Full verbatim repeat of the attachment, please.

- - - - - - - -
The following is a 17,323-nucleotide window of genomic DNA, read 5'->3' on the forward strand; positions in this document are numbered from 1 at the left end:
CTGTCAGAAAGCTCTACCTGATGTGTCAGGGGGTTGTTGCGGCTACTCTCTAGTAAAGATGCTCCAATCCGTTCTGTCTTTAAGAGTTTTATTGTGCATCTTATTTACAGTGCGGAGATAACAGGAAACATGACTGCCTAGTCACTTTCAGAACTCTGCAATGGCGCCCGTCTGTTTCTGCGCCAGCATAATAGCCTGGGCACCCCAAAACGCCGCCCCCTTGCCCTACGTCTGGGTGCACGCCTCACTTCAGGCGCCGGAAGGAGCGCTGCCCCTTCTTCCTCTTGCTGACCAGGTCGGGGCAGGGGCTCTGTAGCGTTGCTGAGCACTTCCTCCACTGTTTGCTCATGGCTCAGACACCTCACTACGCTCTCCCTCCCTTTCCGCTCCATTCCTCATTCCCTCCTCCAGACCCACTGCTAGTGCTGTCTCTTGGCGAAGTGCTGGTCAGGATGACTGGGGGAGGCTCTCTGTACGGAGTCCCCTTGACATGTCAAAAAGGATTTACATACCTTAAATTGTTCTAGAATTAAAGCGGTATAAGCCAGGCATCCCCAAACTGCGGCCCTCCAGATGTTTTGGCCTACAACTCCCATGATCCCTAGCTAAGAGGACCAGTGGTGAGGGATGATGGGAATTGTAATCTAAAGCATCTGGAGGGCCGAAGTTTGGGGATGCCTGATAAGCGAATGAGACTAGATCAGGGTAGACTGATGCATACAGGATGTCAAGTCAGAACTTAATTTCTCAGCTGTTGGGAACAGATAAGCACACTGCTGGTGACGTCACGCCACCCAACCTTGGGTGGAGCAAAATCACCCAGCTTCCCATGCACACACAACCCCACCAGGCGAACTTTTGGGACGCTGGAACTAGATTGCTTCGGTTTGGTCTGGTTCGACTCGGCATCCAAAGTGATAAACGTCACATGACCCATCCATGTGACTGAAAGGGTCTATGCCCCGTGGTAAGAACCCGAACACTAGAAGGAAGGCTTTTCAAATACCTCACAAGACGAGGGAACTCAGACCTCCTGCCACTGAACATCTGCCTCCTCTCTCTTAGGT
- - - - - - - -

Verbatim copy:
The following is a 17,323-nucleotide window of genomic DNA, read 5'->3' on the forward strand; positions in this document are numbered from 1 at the left end:
CTGTCAGAAAGCTCTACCTGATGTGTCAGGGGGTTGTTGCGGCTACTCTCTAGTAAAGATGCTCCAATCCGTTCTGTCTTTAAGAGTTTTATTGTGCATCTTATTTACAGTGCGGAGATAACAGGAAACATGACTGCCTAGTCACTTTCAGAACTCTGCAATGGCGCCCGTCTGTTTCTGCGCCAGCATAATAGCCTGGGCACCCCAAAACGCCGCCCCCTTGCCCTACGTCTGGGTGCACGCCTCACTTCAGGCGCCGGAAGGAGCGCTGCCCCTTCTTCCTCTTGCTGACCAGGTCGGGGCAGGGGCTCTGTAGCGTTGCTGAGCACTTCCTCCACTGTTTGCTCATGGCTCAGACACCTCACTACGCTCTCCCTCCCTTTCCGCTCCATTCCTCATTCCCTCCTCCAGACCCACTGCTAGTGCTGTCTCTTGGCGAAGTGCTGGTCAGGATGACTGGGGGAGGCTCTCTGTACGGAGTCCCCTTGACATGTCAAAAAGGATTTACATACCTTAAATTGTTCTAGAATTAAAGCGGTATAAGCCAGGCATCCCCAAACTGCGGCCCTCCAGATGTTTTGGCCTACAACTCCCATGATCCCTAGCTAAGAGGACCAGTGGTGAGGGATGATGGGAATTGTAATCTAAAGCATCTGGAGGGCCGAAGTTTGGGGATGCCTGATAAGCGAATGAGACTAGATCAGGGTAGACTGATGCATACAGGATGTCAAGTCAGAACTTAATTTCTCAGCTGTTGGGAACAGATAAGCACACTGCTGGTGACGTCACGCCACCCAACCTTGGGTGGAGCAAAATCACCCAGCTTCCCATGCACACACAACCCCACCAGGCGAACTTTTGGGACGCTGGAACTAGATTGCTTCGGTTTGGTCTGGTTCGACTCGGCATCCAAAGTGATAAACGTCACATGACCCATCCATGTGACTGAAAGGGTCTATGCCCCGTGGTAAGAACCCGAACACTAGAAGGAAGGCTTTTCAAATACCTCACAAGACGAGGGAACTCAGACCTCCTGCCACTGAACATCTGCCTCCTCTCTCTTAGGT